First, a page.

The Oz Flare - A Fighter Kite

   

The OZ Flare is a nippy little fighter kite designed by Peter Stauffer. This is not a kite for the beginner to fly as it is exceptionally lively.
When building this kite take care to ensure that it is evenly balanced either side of the spine. Any imbalance will cause the kite to by biased to one side, not flying in a straight line when the power is on and having a tendency to turn more to one side than the other.

Materials


Spine; Bamboo 3.5 mm by 1.5 mm by 47 cm long

  • Bow; Fibreglass 2 mm diameter 68 cm long
  • Covering Mylar wrapping paper at least 65 cm by 48 cm
  • Filament tape 2cm wide.
  • Contact adhesive.
  • Cotton for bridle.
  • A good clean flat working surface at least the size of the kite.
  • A sharp knife.
  • A straight edge and square.
  • Cut-off pliers for trimming the bamboo and fibreglass.
  • A needle.

1. Fold the sheet of Mylar in half with the side to be the front of the kite inwards. Plot out half the kite shape using the fold as the centerline. Mark the bridle points on the centerline with a line which will extend passed the width of the spine. Using a sharp knife and straight edge carefully cut around the outline through both pieces of Mylar. This will ensure both halves of the kite are perfectly symmetrical.

2. Unfold the Mylar and lay it face down on your work surface. Cut several lengths of the 2cm filament tape into 5mm wide strips. Use these strips to tape around the edge of the kite on the rear surface of the kite.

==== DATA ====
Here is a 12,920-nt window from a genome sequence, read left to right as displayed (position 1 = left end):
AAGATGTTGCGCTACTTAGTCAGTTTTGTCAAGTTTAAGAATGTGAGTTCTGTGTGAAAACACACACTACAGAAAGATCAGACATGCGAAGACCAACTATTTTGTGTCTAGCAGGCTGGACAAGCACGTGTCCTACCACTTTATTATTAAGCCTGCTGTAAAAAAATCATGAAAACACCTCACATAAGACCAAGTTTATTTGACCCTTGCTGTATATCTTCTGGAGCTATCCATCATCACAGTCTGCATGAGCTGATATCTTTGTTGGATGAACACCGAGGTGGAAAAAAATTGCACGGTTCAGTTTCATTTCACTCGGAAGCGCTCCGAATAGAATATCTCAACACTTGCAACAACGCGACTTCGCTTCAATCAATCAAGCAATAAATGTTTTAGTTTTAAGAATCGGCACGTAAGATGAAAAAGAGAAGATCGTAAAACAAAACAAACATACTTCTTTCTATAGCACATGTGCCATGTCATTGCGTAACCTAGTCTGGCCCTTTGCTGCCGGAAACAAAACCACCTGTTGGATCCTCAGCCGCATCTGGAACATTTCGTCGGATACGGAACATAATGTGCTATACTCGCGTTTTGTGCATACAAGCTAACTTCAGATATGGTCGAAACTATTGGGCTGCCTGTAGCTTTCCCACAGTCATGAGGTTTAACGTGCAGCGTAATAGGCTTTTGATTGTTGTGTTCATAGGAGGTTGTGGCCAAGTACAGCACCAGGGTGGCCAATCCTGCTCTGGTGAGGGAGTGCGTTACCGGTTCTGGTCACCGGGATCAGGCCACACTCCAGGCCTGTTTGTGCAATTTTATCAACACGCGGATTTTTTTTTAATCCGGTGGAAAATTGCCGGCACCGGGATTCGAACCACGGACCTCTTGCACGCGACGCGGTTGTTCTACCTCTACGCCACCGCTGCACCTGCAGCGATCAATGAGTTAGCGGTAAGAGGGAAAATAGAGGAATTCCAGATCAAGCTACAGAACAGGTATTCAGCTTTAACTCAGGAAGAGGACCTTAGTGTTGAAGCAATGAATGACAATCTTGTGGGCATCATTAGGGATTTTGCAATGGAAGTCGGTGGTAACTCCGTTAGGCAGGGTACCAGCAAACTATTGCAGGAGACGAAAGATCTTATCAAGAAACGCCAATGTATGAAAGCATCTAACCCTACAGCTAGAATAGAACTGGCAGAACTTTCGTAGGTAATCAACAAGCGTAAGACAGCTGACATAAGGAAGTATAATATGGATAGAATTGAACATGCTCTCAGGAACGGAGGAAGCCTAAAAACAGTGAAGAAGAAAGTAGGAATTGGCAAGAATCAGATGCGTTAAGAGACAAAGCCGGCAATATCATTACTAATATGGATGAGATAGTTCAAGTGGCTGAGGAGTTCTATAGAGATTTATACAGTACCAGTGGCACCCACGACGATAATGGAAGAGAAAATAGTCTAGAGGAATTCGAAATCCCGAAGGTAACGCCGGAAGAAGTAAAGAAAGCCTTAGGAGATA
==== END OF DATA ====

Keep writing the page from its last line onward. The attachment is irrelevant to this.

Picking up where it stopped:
3. Carefully apply contact adhesive to one side of the spine and as a thin strip down the centerline of the Mylar and allow to dry. Place the spine on the Mylar carefully aligning the top and bottom of the spine with the top and bottom centers as marked by the crease in the Mylar.
Apply 2cm squares of filament tape to the top and bottom of the spine folding over to form a spine pocket. Place a second square of tape over the end of the spine completely on the rear side of the kite.

4. Cut two pieces of filament tape 40cm long. Attach these to the front of the kite from the wing tips along the leading edge of the wings. Only have 5 mm of the tape in contact with the front surface of the kite (allow 1.5 cm to over hang the leading edge ) remember to keep these two pieces exactly the same length and the same position on the wings as any differences here could affect the overall kite balance. Do the same with the trailing edge of the kite skin.

5. Turn the kite face down and starting at one side lay one end of the cross spar along the wing leading edge with its end at the wing tip. Fold the tape over securing it in place. Take the other end of the cross spar and bend it around to the other wingtip. Ensure that it crosses the spine at the mark for the top bridle point. Tape this end of the spar into position and trim off any excess spar material extending past the wingtip of the Mylar.

6. Place 2 cm square pieces of filament tape over the bridle points on both the front and back of the kite. The piece on the back at the top bridle point also locates securely the spine crossing points. Using a needle thread one end of the bridle around and over the spar crossing and tie securely. Then attach the other end of the bridle to the bottom point in a similar manner.

6. Hold the middle of the bridle and allow the kite to hang horizontally in a draught free room. If the kite does not hang flat (indicating it is out of balance) apply small pieces of tape near the wing tips to bring it into balance. Attach a small ring to the bridle as a tow point and take outside for a fly.

Peter Stauffer